The Dalai Lama said Sunday Tibet cannot make any more concessions to China, but he remains committed to pursuing Tibet's right to autonomy, and called for a reduction of Chinese aggression in his former homeland.

At a news conference, the Dalai Lama said the Chinese mantra now has evolved to calling him a "splitist," but repeated that he has never called for a split from China.

"The whole world knows that the Dalai Lama is not seeking independence, nor separation," said the Dalai Lama, who is visiting Seattle for a five-day conference on compassion. "I fully committed to middle approach; further more concessions, I don't know."

The Tibetan spiritual leader acknowledged that some sympathizers to the Tibetan cause do not agree with his approach.

He told journalists gathered at a downtown Seattle hotel Sunday morning that there have been some talks between representatives from his government-in-exile and Chinese officials, but he did not elaborate.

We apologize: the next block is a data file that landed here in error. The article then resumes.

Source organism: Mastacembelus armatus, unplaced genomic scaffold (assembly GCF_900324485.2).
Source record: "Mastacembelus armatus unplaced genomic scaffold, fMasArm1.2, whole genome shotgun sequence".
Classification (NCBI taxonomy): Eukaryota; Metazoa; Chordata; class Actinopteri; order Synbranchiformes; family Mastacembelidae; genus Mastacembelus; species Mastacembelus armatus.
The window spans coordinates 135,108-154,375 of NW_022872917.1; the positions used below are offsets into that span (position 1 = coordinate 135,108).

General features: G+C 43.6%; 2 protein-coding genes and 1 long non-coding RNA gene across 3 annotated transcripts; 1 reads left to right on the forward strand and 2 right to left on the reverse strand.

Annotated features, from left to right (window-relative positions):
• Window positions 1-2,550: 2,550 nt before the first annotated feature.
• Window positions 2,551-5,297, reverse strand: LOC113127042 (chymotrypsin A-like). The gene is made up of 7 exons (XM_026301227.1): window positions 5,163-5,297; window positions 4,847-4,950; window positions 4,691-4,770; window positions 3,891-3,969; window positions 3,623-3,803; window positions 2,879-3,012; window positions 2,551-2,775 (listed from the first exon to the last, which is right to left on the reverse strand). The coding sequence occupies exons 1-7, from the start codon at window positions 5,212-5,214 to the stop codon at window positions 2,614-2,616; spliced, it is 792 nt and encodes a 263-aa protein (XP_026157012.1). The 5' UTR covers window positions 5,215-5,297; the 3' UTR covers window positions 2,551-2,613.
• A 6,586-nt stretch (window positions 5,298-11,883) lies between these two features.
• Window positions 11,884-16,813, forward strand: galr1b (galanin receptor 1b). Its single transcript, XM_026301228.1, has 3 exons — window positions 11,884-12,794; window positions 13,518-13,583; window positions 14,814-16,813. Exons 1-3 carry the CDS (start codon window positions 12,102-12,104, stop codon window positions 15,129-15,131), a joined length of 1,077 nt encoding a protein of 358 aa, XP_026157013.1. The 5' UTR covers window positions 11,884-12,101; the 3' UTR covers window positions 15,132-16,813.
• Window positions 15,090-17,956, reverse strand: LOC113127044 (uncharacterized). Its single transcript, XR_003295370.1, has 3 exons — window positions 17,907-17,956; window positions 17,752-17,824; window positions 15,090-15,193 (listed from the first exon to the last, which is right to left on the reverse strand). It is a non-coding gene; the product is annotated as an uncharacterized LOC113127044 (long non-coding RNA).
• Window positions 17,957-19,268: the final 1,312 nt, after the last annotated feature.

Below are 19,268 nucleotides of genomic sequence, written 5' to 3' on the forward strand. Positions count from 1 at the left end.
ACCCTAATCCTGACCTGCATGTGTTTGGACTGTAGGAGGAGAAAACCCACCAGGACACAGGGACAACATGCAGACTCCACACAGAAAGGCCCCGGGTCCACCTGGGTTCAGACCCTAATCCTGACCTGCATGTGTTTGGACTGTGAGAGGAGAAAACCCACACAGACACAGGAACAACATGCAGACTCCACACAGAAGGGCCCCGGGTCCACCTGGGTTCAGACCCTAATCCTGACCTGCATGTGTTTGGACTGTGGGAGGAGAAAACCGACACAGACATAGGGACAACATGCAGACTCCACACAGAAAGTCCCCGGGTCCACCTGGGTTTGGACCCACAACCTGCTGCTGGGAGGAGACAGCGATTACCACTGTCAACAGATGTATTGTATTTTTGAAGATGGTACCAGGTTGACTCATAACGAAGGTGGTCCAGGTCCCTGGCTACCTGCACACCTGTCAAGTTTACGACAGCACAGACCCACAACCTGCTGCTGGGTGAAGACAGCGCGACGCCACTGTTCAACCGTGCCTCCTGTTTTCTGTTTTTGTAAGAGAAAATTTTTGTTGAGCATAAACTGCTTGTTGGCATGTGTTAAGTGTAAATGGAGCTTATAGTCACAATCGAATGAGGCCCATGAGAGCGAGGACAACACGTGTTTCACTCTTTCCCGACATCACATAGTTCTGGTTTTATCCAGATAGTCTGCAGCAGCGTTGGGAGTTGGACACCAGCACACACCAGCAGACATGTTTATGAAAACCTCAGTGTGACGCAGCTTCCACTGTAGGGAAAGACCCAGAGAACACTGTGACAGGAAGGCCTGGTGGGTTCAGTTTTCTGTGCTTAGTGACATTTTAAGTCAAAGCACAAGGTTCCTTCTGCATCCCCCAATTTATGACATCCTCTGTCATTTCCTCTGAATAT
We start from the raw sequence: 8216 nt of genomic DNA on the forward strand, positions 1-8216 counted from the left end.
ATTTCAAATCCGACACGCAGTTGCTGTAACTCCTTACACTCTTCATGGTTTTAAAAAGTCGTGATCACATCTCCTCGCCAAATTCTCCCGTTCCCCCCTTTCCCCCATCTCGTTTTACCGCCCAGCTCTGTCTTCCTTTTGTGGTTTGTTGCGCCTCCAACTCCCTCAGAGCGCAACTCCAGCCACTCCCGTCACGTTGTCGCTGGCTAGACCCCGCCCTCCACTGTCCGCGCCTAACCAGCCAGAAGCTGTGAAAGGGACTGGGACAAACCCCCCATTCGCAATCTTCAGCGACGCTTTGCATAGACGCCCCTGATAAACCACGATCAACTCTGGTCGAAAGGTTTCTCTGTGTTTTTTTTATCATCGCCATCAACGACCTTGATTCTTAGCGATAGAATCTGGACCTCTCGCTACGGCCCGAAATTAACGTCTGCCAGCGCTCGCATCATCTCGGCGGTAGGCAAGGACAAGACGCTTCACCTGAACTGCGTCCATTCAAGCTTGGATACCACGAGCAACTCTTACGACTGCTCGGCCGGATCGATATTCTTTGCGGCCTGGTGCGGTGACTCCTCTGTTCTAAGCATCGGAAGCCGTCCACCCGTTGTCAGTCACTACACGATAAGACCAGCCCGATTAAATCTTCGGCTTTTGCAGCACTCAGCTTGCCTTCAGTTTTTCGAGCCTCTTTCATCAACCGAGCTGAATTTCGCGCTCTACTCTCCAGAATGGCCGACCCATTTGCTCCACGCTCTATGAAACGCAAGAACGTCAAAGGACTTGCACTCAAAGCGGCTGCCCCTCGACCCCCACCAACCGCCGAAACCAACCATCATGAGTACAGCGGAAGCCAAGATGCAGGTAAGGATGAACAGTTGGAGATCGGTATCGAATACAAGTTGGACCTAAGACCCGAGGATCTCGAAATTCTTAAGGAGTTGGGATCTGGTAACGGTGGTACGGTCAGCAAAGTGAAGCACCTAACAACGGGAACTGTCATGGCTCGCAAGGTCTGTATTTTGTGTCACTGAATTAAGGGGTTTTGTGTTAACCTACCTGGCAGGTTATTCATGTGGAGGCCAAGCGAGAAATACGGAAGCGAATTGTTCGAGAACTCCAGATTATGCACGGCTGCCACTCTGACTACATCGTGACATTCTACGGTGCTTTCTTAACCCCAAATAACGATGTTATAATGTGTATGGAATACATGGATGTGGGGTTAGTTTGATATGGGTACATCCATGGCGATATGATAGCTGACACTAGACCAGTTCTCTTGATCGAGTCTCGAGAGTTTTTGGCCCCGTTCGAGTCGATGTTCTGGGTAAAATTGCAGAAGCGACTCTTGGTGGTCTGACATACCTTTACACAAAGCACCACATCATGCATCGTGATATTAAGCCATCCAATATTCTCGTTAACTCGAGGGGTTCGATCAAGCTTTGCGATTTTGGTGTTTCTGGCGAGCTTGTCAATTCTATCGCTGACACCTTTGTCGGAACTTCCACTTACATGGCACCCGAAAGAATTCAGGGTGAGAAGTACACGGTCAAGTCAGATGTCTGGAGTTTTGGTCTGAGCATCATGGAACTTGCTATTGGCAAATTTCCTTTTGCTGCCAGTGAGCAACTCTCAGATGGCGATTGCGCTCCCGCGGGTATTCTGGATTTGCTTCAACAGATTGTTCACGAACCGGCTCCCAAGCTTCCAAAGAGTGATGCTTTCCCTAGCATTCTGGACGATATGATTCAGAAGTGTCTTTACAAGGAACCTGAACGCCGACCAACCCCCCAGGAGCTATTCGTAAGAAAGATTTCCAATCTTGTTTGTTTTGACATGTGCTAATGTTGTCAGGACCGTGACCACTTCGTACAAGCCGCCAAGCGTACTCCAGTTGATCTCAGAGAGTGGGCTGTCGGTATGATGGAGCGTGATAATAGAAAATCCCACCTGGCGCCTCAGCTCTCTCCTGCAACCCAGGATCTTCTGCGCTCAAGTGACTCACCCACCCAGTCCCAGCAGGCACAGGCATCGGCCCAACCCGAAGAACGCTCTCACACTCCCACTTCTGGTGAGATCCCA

The round-table talks with Chinese officials date back to 2002 and some progress was made, but by July 2007, talks had deteriorated, he said.

Recent protests in Tibet against five decades of Chinese rule have fueled protests that have disrupted the global torch relay for this summer's Olympic Games in Beijing. The protest is due to pass through India, where hundreds of thousands of Tibetans live, and Tibet in the next few weeks.

"Our struggle is with a few in the leadership of the People's Republic of China and not with the Chinese people," the Dalai Lama said in a statement released after the press conference. "If the present situation in Tibet continues, I am very much concerned that the Chinese government will unleash more force and increase the suppression of Tibetan people."

He added that if the Chinese stop aggression, he will advise all Tibetans to stop their protests.

The Dalai Lama continued to plead for nonviolent protest around the Olympic torch. He advocated for the Chinese government to allow foreign journalists and tourists back into Tibet. And he called for the release of those arrested.

The Chinese government has blamed the Tibetan leader of orchestrating the recent turmoil. The Dalai Lama again refuted that claim and called on the Chinese government to let an international body investigate.

"If the People's Republic of China has any basis and proof of evidence to back their allegations, they need to disclose these to the world," he said.

His address provided a window into the personal toll the recent turmoil has had on the Dalai Lama. He said he has felt anxiety and helpless at times, but he continues to try to find inner peace.